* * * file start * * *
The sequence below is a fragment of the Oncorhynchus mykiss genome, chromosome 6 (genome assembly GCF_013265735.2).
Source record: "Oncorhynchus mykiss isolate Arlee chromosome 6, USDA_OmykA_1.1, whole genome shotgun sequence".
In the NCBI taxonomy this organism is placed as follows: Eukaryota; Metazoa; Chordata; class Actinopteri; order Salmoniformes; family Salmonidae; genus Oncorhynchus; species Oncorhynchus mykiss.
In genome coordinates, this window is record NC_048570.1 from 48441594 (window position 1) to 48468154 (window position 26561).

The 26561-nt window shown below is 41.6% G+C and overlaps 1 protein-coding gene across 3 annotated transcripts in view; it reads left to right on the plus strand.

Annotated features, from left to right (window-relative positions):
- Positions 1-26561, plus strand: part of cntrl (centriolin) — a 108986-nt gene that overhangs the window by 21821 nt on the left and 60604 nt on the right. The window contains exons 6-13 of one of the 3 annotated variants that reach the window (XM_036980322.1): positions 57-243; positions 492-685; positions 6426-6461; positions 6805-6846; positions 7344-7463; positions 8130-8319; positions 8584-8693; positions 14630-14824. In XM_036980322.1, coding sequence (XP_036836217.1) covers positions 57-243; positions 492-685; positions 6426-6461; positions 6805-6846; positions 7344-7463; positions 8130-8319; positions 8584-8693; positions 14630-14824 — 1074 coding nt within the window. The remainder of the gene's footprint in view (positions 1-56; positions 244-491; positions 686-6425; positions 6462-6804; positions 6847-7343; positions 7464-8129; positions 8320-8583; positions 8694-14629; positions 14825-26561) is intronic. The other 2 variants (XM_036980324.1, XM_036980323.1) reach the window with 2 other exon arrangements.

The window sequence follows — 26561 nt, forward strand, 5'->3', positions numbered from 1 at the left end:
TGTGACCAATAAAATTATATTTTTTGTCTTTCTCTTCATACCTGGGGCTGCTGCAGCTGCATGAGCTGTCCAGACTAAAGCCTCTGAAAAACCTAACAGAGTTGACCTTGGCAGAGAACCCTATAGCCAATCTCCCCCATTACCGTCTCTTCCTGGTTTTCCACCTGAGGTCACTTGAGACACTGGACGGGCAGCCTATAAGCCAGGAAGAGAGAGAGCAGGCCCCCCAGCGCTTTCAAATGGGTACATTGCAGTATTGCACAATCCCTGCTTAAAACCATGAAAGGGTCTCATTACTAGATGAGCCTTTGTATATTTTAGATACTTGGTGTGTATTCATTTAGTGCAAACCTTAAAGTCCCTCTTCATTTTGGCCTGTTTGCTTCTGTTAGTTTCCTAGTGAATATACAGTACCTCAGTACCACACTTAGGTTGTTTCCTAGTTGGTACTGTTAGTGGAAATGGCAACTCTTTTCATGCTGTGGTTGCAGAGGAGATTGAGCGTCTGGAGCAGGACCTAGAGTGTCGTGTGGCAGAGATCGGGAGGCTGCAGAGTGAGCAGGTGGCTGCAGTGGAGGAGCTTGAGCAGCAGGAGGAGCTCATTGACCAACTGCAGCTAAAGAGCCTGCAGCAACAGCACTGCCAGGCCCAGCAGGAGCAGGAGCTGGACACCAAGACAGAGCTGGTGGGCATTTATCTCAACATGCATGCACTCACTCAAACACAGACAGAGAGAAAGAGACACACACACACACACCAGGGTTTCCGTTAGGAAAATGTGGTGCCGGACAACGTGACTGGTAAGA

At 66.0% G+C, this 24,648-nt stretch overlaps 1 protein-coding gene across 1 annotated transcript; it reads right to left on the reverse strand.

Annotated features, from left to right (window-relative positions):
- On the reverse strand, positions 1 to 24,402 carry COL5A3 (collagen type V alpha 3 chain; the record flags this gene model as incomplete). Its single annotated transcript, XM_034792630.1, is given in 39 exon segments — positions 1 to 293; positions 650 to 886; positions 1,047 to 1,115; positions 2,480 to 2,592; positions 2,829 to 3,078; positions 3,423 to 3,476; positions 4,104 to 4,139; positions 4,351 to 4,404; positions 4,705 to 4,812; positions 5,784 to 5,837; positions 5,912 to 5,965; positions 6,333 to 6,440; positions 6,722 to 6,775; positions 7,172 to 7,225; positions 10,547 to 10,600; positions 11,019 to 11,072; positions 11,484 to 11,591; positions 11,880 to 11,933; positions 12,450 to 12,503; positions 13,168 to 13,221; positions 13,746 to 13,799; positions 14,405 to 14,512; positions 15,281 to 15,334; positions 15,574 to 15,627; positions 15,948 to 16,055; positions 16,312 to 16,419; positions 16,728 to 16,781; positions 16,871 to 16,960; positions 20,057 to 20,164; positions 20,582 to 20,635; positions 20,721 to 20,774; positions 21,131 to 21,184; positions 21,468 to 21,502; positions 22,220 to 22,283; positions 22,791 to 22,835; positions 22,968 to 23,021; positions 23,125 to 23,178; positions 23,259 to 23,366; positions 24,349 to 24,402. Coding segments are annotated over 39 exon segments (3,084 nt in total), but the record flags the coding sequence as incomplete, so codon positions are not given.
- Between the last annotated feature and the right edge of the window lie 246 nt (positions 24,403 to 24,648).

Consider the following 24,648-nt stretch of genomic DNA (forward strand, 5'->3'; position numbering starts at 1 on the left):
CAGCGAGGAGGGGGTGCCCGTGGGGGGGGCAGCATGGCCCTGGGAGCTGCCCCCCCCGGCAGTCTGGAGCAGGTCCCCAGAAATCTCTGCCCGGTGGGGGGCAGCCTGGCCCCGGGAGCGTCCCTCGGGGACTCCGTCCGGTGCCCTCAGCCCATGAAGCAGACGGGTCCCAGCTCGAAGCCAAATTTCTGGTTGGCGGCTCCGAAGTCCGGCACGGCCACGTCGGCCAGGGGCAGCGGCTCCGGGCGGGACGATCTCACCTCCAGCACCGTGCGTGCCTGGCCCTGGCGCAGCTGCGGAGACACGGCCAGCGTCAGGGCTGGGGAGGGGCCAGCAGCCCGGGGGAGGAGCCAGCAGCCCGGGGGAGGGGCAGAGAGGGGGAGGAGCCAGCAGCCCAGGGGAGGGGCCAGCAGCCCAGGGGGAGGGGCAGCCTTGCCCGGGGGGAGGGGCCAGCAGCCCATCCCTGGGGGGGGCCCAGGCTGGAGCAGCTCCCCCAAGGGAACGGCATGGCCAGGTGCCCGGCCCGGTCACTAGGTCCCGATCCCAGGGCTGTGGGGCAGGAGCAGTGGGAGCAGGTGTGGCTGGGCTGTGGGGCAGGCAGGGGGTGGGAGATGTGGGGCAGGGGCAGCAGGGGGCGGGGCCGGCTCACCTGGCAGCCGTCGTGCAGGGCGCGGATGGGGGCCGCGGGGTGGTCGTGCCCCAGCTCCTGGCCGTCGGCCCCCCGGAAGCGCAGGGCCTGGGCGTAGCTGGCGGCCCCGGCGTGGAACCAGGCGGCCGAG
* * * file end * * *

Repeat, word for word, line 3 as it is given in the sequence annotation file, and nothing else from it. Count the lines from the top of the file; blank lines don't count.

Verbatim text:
In the NCBI taxonomy this organism is placed as follows: Eukaryota; Metazoa; Chordata; class Actinopteri; order Salmoniformes; family Salmonidae; genus Oncorhynchus; species Oncorhynchus mykiss.